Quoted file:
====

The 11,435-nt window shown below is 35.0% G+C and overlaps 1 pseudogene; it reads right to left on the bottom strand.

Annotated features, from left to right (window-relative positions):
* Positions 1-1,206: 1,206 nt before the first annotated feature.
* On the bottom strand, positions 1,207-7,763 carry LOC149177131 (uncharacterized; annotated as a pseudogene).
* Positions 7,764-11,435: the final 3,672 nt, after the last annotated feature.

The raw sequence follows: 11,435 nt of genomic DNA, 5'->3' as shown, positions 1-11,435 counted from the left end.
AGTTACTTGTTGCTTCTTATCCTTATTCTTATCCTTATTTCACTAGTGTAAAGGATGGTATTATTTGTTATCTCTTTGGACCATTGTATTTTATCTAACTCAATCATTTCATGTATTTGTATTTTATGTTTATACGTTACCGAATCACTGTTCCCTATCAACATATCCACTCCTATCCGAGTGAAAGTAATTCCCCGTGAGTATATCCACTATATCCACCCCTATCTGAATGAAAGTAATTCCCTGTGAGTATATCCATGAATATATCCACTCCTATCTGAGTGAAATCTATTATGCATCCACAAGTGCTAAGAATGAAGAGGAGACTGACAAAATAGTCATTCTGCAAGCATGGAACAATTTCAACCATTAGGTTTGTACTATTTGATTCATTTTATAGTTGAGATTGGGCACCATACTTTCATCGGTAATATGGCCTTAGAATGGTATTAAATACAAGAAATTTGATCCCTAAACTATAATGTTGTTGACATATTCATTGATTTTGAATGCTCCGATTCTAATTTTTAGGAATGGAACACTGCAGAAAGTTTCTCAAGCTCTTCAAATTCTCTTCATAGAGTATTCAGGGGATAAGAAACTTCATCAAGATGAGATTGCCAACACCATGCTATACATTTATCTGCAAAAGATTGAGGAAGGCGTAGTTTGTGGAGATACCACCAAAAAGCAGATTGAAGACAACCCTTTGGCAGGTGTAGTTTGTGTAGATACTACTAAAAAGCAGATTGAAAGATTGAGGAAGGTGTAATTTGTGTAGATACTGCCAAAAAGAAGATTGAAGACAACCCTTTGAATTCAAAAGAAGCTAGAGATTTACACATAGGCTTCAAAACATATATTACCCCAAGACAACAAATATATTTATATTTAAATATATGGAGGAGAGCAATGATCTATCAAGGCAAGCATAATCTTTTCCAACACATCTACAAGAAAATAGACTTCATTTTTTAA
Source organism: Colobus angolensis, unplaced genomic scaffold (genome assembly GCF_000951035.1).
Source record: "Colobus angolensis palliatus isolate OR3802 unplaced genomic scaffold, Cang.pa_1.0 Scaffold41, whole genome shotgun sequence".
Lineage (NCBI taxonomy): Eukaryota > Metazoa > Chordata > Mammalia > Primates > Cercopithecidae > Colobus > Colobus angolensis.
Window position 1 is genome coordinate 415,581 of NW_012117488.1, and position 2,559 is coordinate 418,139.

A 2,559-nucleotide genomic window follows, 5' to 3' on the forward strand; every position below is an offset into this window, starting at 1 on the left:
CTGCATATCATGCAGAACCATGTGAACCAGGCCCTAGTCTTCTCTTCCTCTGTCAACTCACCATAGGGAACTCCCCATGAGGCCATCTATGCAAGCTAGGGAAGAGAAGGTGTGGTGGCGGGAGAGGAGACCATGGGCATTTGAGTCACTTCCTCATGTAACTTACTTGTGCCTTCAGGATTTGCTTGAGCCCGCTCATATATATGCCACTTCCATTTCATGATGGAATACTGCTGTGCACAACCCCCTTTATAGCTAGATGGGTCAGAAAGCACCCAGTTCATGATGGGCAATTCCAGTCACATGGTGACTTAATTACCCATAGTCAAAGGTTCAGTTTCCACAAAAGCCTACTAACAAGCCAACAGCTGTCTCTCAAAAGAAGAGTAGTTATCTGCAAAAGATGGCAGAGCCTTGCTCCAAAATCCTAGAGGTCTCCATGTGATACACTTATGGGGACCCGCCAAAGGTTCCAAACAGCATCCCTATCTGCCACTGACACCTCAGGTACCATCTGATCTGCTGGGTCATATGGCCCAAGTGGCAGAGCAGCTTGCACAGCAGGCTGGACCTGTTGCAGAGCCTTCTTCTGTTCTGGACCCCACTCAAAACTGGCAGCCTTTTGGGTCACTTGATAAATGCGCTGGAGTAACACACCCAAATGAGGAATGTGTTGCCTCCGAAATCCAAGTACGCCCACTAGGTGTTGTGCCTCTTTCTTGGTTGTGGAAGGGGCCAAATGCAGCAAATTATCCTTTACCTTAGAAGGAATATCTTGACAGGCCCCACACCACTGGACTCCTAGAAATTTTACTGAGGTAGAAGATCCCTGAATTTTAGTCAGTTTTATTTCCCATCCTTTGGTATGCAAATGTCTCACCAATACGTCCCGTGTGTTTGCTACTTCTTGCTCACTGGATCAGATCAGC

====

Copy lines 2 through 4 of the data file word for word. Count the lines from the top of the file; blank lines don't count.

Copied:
Annotated features, from left to right (window-relative positions):
* Positions 1-1,206: 1,206 nt before the first annotated feature.
* On the bottom strand, positions 1,207-7,763 carry LOC149177131 (uncharacterized; annotated as a pseudogene).